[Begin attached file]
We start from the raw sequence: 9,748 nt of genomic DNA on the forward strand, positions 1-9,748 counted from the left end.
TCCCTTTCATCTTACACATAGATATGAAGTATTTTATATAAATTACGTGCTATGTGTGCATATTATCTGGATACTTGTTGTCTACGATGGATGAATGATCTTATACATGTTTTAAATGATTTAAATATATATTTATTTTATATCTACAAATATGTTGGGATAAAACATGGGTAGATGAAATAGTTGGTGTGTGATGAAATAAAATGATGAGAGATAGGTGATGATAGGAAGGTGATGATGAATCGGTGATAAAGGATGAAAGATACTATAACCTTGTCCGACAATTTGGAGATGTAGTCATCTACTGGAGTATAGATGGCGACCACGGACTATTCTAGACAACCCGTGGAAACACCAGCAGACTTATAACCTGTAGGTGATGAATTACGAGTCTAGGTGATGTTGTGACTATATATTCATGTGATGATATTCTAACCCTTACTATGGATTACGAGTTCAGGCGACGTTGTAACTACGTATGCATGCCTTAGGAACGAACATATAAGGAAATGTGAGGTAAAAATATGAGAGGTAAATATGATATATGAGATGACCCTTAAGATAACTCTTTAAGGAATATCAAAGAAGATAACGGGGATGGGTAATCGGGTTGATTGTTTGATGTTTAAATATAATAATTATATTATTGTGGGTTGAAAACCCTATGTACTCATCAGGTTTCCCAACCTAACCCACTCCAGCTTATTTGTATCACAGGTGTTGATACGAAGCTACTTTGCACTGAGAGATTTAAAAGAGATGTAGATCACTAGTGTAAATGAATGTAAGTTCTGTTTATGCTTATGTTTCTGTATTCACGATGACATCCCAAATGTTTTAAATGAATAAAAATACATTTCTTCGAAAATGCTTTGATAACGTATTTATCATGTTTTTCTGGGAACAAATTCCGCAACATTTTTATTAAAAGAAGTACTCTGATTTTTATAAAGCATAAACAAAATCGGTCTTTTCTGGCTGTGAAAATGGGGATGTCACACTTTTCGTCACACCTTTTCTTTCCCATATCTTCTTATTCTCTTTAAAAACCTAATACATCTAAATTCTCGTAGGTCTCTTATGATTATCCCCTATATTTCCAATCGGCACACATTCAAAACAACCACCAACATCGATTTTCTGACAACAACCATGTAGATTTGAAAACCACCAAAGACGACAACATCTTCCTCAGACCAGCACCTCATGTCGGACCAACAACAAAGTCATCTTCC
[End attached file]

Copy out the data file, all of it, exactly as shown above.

We start from the raw sequence: 9,748 nt of genomic DNA on the forward strand, positions 1-9,748 counted from the left end.
TCCCTTTCATCTTACACATAGATATGAAGTATTTTATATAAATTACGTGCTATGTGTGCATATTATCTGGATACTTGTTGTCTACGATGGATGAATGATCTTATACATGTTTTAAATGATTTAAATATATATTTATTTTATATCTACAAATATGTTGGGATAAAACATGGGTAGATGAAATAGTTGGTGTGTGATGAAATAAAATGATGAGAGATAGGTGATGATAGGAAGGTGATGATGAATCGGTGATAAAGGATGAAAGATACTATAACCTTGTCCGACAATTTGGAGATGTAGTCATCTACTGGAGTATAGATGGCGACCACGGACTATTCTAGACAACCCGTGGAAACACCAGCAGACTTATAACCTGTAGGTGATGAATTACGAGTCTAGGTGATGTTGTGACTATATATTCATGTGATGATATTCTAACCCTTACTATGGATTACGAGTTCAGGCGACGTTGTAACTACGTATGCATGCCTTAGGAACGAACATATAAGGAAATGTGAGGTAAAAATATGAGAGGTAAATATGATATATGAGATGACCCTTAAGATAACTCTTTAAGGAATATCAAAGAAGATAACGGGGATGGGTAATCGGGTTGATTGTTTGATGTTTAAATATAATAATTATATTATTGTGGGTTGAAAACCCTATGTACTCATCAGGTTTCCCAACCTAACCCACTCCAGCTTATTTGTATCACAGGTGTTGATACGAAGCTACTTTGCACTGAGAGATTTAAAAGAGATGTAGATCACTAGTGTAAATGAATGTAAGTTCTGTTTATGCTTATGTTTCTGTATTCACGATGACATCCCAAATGTTTTAAATGAATAAAAATACATTTCTTCGAAAATGCTTTGATAACGTATTTATCATGTTTTTCTGGGAACAAATTCCGCAACATTTTTATTAAAAGAAGTACTCTGATTTTTATAAAGCATAAACAAAATCGGTCTTTTCTGGCTGTGAAAATGGGGATGTCACACTTTTCGTCACACCTTTTCTTTCCCATATCTTCTTATTCTCTTTAAAAACCTAATACATCTAAATTCTCGTAGGTCTCTTATGATTATCCCCTATATTTCCAATCGGCACACATTCAAAACAACCACCAACATCGATTTTCTGACAACAACCATGTAGATTTGAAAACCACCAAAGACGACAACATCTTCCTCAGACCAGCACCTCATGTCGGACCAACAACAAAGTCATCTTCC